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Nelson Historical Society Journal, Volume 6, Issue 4, 2001



Henry Freer Rawson came to practise in Nelson between 1862 and 1873, during which time his advertisements appeared in the Nelson Examiner and The Colonist. His Nelson addresses were variously given as Mr Lockhart, Hardy Street, nearly opposite the Institute, Nile Street East, Trafalgar Square, and Brick House near the Bridge Street Bridge, (formerly Mrs Greenwood's school). He also advised of regular visits to Messrs Laking and Mitton's surgery in Richmond, and Dr Cotterell's surgery in Motueka.

While he was at the Hardy Street address in 1868 Henry Rawson became the talk of the town. It was reported in the Nelson Examiner that 'due to an incautious use of spirits of wine by night light' Henry Rawson and John Greenwood caused a major conflagration while employed in some dentistry operations. Lengthy reports appeared in both Nelson papers, describing how several houses were destroyed but, mercifully, the Panama Hotel was saved. The new fire hydrant system was used for the first time, but there was a sorry spectacle of firemen needing to douse the flames with buckets filled from a hose that was too short.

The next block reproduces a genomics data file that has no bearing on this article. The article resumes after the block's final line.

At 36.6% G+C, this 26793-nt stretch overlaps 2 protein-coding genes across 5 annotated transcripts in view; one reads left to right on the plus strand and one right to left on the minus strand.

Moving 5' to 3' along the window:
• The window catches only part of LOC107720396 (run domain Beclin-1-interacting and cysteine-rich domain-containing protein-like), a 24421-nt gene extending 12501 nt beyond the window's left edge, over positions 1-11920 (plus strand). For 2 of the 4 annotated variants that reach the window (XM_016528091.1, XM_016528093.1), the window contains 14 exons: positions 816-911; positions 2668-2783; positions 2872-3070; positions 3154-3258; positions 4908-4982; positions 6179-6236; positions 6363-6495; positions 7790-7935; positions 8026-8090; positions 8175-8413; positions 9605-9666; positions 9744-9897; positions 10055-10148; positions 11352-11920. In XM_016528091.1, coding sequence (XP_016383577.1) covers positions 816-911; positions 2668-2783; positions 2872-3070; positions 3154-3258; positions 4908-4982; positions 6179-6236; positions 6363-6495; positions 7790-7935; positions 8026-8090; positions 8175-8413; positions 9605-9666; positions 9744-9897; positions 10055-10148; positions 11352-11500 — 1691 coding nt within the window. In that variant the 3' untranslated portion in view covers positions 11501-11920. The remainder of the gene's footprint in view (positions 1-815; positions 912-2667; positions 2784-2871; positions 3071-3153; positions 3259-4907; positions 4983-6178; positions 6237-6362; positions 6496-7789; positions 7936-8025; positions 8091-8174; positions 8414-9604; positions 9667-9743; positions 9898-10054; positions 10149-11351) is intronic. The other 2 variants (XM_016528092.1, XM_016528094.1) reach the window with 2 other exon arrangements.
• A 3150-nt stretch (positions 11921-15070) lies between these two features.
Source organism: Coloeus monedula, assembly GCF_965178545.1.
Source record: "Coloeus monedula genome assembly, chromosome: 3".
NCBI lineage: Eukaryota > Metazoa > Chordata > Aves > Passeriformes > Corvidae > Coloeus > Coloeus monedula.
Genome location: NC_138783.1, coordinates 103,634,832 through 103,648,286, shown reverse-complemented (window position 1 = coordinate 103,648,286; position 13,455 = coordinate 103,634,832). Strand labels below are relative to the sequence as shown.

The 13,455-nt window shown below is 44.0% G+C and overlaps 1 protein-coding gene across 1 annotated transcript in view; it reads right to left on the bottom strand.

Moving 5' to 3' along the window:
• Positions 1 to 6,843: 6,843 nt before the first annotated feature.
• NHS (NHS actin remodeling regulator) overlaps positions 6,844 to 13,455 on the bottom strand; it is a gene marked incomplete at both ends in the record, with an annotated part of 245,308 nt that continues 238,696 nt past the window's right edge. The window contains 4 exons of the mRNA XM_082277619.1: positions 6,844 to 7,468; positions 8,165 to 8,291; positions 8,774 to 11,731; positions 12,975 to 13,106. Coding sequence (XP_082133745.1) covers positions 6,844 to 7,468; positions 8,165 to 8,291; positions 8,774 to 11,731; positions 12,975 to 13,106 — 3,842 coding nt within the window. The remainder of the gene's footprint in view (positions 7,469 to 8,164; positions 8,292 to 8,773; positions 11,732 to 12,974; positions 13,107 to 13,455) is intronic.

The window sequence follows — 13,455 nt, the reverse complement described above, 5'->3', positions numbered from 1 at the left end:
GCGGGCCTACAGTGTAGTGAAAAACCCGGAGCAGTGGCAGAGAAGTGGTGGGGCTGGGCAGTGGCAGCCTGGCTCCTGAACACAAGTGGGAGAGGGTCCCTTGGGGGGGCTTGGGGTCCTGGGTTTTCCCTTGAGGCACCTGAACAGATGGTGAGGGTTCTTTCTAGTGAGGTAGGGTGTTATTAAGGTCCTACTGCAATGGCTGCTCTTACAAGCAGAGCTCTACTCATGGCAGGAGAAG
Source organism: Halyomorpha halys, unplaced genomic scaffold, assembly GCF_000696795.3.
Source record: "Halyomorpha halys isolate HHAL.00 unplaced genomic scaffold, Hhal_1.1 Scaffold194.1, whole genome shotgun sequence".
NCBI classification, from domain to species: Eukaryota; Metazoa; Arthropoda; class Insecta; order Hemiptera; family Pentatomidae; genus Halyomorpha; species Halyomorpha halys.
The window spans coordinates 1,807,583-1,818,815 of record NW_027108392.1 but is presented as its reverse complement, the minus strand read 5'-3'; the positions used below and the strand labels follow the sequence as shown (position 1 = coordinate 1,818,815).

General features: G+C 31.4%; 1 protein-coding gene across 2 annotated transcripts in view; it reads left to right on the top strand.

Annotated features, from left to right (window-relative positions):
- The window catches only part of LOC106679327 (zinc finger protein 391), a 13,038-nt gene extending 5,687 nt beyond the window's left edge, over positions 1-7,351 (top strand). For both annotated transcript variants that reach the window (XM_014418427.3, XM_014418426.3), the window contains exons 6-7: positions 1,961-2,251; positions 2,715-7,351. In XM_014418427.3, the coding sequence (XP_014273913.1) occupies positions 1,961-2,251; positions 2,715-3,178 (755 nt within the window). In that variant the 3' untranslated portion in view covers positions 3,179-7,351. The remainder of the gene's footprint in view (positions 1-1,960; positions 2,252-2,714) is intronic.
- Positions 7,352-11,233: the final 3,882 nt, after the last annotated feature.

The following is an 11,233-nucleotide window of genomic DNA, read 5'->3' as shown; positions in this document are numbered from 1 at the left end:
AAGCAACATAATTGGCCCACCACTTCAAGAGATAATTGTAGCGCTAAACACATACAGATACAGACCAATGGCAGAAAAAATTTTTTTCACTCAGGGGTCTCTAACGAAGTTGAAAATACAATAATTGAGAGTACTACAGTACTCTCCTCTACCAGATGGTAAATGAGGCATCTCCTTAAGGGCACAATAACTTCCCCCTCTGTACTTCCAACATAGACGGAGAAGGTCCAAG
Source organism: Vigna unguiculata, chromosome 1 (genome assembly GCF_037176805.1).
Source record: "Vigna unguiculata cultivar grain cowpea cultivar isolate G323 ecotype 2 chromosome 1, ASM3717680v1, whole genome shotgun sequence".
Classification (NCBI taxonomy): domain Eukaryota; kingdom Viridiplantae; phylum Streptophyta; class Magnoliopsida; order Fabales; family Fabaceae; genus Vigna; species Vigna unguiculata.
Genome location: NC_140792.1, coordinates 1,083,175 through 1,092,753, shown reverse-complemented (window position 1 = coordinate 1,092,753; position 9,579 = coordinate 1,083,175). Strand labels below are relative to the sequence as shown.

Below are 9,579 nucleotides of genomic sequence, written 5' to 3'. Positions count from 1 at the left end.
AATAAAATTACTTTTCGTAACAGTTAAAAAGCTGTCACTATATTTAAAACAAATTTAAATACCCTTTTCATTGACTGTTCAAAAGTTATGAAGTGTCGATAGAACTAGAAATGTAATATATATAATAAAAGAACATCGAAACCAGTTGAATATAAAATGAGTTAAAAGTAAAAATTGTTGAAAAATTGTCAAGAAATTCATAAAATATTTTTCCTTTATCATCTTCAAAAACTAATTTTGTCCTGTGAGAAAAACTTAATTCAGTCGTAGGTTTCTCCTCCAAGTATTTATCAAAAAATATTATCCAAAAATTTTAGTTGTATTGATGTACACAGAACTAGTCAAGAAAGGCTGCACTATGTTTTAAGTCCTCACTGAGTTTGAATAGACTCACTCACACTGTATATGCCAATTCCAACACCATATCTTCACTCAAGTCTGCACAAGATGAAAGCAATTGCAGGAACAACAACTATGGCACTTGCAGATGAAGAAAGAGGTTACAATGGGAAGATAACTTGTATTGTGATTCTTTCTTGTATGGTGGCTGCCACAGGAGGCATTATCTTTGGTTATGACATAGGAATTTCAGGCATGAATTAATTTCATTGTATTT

Henry was perhaps better noted for his paintings than his dentistry and was a friend and pupil of John Gully the artist. Both originated in Taranaki and both toured the country with their palettes and water-colour paints. He was a landscape painter and an engraver and one of his paintings, of the Omata Stockade, is in the Taranaki Museum. Henry died prematurely in 1879.

Henry's younger brother, Herbert Pearson Rawson, was our Nelson doctor Dr Dick Rawson's grandfather. Herbert had been apprenticed to study dentistry with Henry, who was 14 years his senior, and he took over his practice in Bolton Street, Wellington, on Henry's death in 1879. Although, like Tatton, he had mining interests in Nelson, Herbert never actually practised here. He was chairman of an optimistic but unsuccessful mining page 16enterprise which abandoned attempts to mine gold at Wakamarina Gorge near Canvastown in 1898. The company had the grand title of the Wakamarina and Deep Creek Gold Mining Company. The first President of the New Zealand Dental Association in 1905, he was often referred to as the 'father of dentistry' in New Zealand.